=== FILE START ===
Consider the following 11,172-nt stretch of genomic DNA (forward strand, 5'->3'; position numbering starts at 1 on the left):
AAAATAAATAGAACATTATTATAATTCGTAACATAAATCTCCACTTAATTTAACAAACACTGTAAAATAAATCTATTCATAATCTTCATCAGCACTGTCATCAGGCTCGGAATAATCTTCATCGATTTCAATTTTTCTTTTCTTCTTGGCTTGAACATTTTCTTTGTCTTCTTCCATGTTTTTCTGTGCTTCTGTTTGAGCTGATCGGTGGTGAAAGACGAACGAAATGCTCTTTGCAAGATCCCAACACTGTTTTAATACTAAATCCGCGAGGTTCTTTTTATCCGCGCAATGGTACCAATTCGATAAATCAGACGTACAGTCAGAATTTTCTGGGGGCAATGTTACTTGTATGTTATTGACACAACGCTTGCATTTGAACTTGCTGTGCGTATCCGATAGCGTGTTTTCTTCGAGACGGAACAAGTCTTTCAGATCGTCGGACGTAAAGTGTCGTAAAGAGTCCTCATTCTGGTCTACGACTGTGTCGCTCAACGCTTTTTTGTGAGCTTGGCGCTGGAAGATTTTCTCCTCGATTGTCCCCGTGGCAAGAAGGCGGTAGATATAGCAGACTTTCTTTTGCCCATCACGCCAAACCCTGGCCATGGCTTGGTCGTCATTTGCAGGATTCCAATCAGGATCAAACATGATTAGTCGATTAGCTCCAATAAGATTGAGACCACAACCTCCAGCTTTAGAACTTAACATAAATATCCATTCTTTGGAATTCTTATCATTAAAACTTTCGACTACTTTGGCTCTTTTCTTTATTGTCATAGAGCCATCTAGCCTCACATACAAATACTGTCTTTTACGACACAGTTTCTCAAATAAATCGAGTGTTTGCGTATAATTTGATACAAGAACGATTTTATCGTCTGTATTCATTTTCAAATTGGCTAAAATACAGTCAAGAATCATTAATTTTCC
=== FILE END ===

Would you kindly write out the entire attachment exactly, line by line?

Consider the following 11,172-nt stretch of genomic DNA (forward strand, 5'->3'; position numbering starts at 1 on the left):
AAAATAAATAGAACATTATTATAATTCGTAACATAAATCTCCACTTAATTTAACAAACACTGTAAAATAAATCTATTCATAATCTTCATCAGCACTGTCATCAGGCTCGGAATAATCTTCATCGATTTCAATTTTTCTTTTCTTCTTGGCTTGAACATTTTCTTTGTCTTCTTCCATGTTTTTCTGTGCTTCTGTTTGAGCTGATCGGTGGTGAAAGACGAACGAAATGCTCTTTGCAAGATCCCAACACTGTTTTAATACTAAATCCGCGAGGTTCTTTTTATCCGCGCAATGGTACCAATTCGATAAATCAGACGTACAGTCAGAATTTTCTGGGGGCAATGTTACTTGTATGTTATTGACACAACGCTTGCATTTGAACTTGCTGTGCGTATCCGATAGCGTGTTTTCTTCGAGACGGAACAAGTCTTTCAGATCGTCGGACGTAAAGTGTCGTAAAGAGTCCTCATTCTGGTCTACGACTGTGTCGCTCAACGCTTTTTTGTGAGCTTGGCGCTGGAAGATTTTCTCCTCGATTGTCCCCGTGGCAAGAAGGCGGTAGATATAGCAGACTTTCTTTTGCCCATCACGCCAAACCCTGGCCATGGCTTGGTCGTCATTTGCAGGATTCCAATCAGGATCAAACATGATTAGTCGATTAGCTCCAATAAGATTGAGACCACAACCTCCAGCTTTAGAACTTAACATAAATATCCATTCTTTGGAATTCTTATCATTAAAACTTTCGACTACTTTGGCTCTTTTCTTTATTGTCATAGAGCCATCTAGCCTCACATACAAATACTGTCTTTTACGACACAGTTTCTCAAATAAATCGAGTGTTTGCGTATAATTTGATACAAGAACGATTTTATCGTCTGTATTCATTTTCAAATTGGCTAAAATACAGTCAAGAATCATTAATTTTCC